On This Day in 1974: Stud or Dud?

Advertisement Featuring Secretariat’s First-born Foal, First Secretary.
Photo via Equiery, December 2003

Secretariat didn’t have much luck in the paternity business until a Minnesotan took a chance on him.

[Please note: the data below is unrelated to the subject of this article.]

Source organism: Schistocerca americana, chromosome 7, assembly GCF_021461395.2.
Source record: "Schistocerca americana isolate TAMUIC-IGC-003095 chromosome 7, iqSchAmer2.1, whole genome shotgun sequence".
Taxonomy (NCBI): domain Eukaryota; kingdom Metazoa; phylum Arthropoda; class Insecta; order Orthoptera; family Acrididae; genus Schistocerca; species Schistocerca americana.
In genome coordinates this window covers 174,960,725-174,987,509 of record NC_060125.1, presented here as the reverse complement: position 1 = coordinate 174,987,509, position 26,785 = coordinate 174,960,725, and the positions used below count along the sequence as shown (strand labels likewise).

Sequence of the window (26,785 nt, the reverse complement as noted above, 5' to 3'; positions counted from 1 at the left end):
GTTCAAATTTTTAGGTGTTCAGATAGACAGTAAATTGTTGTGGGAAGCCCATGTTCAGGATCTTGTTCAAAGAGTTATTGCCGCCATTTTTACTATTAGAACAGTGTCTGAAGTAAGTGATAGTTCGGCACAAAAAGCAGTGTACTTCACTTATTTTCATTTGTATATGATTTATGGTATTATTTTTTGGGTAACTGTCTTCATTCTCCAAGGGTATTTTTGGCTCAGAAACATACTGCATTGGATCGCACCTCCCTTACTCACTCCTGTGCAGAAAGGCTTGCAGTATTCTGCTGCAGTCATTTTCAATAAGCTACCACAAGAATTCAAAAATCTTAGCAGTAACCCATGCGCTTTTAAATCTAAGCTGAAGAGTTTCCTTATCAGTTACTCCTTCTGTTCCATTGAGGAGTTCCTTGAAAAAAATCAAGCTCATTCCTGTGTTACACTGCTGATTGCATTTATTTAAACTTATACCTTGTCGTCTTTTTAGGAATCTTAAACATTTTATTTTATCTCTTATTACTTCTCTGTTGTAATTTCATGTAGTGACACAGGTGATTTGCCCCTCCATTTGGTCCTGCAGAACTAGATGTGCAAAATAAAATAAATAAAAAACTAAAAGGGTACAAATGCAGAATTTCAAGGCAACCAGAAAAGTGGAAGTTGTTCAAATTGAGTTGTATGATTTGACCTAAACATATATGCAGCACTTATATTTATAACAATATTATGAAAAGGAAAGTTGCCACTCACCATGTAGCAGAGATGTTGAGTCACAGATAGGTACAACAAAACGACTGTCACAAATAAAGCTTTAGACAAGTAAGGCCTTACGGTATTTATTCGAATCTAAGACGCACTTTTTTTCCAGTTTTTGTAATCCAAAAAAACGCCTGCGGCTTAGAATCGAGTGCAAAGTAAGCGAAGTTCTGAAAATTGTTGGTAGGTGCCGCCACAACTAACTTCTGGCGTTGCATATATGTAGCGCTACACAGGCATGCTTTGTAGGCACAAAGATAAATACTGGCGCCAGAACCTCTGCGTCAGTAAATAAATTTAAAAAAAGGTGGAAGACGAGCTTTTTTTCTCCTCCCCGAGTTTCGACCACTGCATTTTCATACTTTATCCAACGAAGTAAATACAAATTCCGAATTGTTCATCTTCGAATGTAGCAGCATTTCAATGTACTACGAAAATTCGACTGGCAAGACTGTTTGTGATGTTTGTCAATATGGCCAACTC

1973 Triple Crown champion Secretariat was one of the greatest racehorses of all time, but his performance in the breeding shed didn’t live up to his reputation on the track—at least not at first. His initial failure as a stud inspired all sorts of jokes (President Gerald Ford even got in on the act, cracking that his critics, like Secretariat, were “fast on their feet, but not producing much”) and threatened to reduce his value. But Secretariat’s reproductive struggles weren’t enough to stop Jack Nankivil, a breeder from Winona, Minnesota, from taking a chance on him. Secretariat had recently been bred to a Kentucky Appaloosa named Leola, and Nankivil purchased the pregnant mare in hopes that she would successfully carry her foal to term. He brought her to Winona, and on the night of November 15, 1974, with television news crews from NBC and CBS waiting in a nearby tack room (Nankivil had banned ABC in reaction to sportscaster Howard Cosell’s disparaging remarks about the Minnesota Vikings), Leola gave birth to a chestnut colt with a white blanket and three white stockings. Nankivil named Secretariat’s first foal—surprise—First Secretary.